Offshore oil platforms and drilling operations are also considered American "ports" for purposes of the Jones Act, said Smith, who spent decades in the energy industry before joining the faculty at Tulane. Smith said that means supply boats delivering anything to the platforms must meet its requirements.

Thousands of Louisiana jobs would potentially be impacted by major changes to the Jones Act, Smith said.

"Keeping it in place protects American jobs and incentivizes the use of American ships and crews," said U.S. Rep. Clay Higgins, R-Port Barre.

Yet protecting American jobs in the shipping, shipbuilding and offshore supply industries — sectors that would face intense pressure from foreign competitors without the Jones Act — comes at a cost, according to economists who have studied its effects.

Several large firms in the oil and gas industry have complained about the Jones Act because its provisions drive up costs. Oil tankers moving between American ports — including from the oil fields of Alaska to refineries in the rest of the United States — must meet the provisions.

Higher shipping rates impact the cost of a wide range of goods, said Perry, the American Enterprise Institute scholar.

"We all pay more for everything, including energy, because of the protection that’s bestowed on this favored domestic industry," said Perry. "It’s pure protectionism, crony-capitalism — just a classic case of where special interests trump what makes sense from an economic perspective."

Its impacts, however, aren't evenly distributed.

While some states in the U.S. interior conduct relatively little maritime trade, others, like Alaska and Hawaii, depend heavily on ships to move goods to and from the rest of the United States.

Puerto Rico, a Caribbean island, is particularly hard-hit by the Jones Act, according to a number of studies. The Federal Reserve Bank of New York concluded in a 2012 report that the law had a negative effect on the competitiveness of Puerto Rico's economy, mirroring earlier findings by the United States International Trade Commission.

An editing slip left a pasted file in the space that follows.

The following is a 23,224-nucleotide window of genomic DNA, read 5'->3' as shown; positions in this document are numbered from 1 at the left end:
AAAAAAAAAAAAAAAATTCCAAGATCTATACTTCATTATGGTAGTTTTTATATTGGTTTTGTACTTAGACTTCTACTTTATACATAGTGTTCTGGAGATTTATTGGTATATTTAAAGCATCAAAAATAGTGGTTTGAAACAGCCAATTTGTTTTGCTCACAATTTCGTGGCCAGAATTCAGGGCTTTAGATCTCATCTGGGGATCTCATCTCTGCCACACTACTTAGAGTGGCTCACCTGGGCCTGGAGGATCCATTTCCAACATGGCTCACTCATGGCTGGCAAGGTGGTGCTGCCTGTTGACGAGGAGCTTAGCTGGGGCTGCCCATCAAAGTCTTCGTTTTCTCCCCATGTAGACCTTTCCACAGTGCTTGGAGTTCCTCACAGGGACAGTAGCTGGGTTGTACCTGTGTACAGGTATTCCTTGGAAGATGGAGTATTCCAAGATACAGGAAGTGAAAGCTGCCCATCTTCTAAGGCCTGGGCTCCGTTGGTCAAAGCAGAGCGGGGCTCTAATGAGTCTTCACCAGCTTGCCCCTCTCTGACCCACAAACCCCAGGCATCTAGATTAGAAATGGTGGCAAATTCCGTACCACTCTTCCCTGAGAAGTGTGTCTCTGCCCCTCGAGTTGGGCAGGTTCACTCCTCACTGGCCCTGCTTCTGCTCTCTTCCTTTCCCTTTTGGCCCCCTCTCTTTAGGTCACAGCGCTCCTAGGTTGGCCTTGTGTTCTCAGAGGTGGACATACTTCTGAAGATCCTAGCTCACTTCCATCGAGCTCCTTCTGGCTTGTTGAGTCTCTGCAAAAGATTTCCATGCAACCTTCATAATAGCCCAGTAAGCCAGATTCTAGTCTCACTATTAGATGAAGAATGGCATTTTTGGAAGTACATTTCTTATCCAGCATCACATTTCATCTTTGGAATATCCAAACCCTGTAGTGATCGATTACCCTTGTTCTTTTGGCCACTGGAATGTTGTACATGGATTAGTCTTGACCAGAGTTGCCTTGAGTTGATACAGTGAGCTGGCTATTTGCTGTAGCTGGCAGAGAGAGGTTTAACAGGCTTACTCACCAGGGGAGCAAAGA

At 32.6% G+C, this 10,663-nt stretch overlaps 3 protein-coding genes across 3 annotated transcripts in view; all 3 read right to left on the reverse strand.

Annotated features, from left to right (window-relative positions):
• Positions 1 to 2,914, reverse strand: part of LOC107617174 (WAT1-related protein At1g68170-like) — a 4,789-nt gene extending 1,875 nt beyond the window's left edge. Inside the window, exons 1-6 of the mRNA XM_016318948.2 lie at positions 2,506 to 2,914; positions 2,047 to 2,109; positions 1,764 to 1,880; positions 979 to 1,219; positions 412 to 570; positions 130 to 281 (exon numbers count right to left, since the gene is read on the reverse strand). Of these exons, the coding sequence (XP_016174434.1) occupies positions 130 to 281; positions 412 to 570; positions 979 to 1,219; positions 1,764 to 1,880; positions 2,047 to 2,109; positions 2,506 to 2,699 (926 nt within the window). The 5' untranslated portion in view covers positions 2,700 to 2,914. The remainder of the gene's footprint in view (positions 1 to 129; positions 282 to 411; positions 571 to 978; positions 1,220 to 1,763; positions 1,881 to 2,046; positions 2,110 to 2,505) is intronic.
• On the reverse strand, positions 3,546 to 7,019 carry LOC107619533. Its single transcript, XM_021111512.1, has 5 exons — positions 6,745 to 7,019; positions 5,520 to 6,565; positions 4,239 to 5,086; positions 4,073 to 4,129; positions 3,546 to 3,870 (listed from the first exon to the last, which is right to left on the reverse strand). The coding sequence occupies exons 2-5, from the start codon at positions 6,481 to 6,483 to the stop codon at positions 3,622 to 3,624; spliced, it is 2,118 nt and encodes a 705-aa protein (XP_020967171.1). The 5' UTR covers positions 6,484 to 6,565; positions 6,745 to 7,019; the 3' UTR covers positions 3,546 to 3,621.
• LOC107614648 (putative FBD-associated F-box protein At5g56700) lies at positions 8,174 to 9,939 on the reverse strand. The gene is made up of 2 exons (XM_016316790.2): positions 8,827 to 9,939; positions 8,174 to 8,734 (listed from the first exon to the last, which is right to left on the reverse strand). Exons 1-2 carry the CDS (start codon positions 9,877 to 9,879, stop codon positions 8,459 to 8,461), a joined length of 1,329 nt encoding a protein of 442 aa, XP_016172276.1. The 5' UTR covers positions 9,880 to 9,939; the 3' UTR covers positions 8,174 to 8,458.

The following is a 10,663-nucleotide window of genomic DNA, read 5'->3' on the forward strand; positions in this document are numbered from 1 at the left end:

Backers of the Jones Act — including members of Louisiana's congressional delegation — counter concerns about the law's economic effects with what they argue are its national security implications.

By shielding the domestic maritime shipping market from foreign competitors, defenders argue, the Jones Act ensures that the United States has a fleet of merchant ships, a reserve of capable civilian sailors and functioning shipyards to call on in wartime.

"I have long been a staunch supporter of the Jones Act, which is, at its core, a law that protects America from national security threats," said House Majority Whip Steve Scalise, R-Jefferson.

"Is there a protectionist tint to the Jones Act?" said Graves. "Damn right: it protects us. It protects our military service members, our homeland and our capabilities."

The Trump administration has mulled requests to extend the Jones Act waiver for Puerto Rico for a year, opening up the island's ports as it tries to recover from the hurricane. But the White House let the 10-day waiver lapse on Saturday with no indication that another might be on the way.

For the White House, a decision on the Jones Act exemplifies several of the competing currents: a longstanding Republican interest in cutting regulations and opening up markets to competition versus President Trump's "America First" pledge to protect jobs from foreign competition.

The congressional delegation from the state with perhaps the most jobs on the line left little doubt where they stand.

"The Jones Act is about putting America first — both in terms of jobs and national security," said Louisiana Congressman Ralph Abraham, R-Alto. "I don’t want to see Louisiana mariners losing their jobs so that barges flying the Chinese flag can sail up and down the Mississippi River, nor do I want to rely on foreign nations to ship cargo to our troops risking their lives overseas. If this Congress truly wants to keep Americans working, it will resist these calls to end the Jones Act."

Follow Bryn Stole on Twitter, @BrynStole.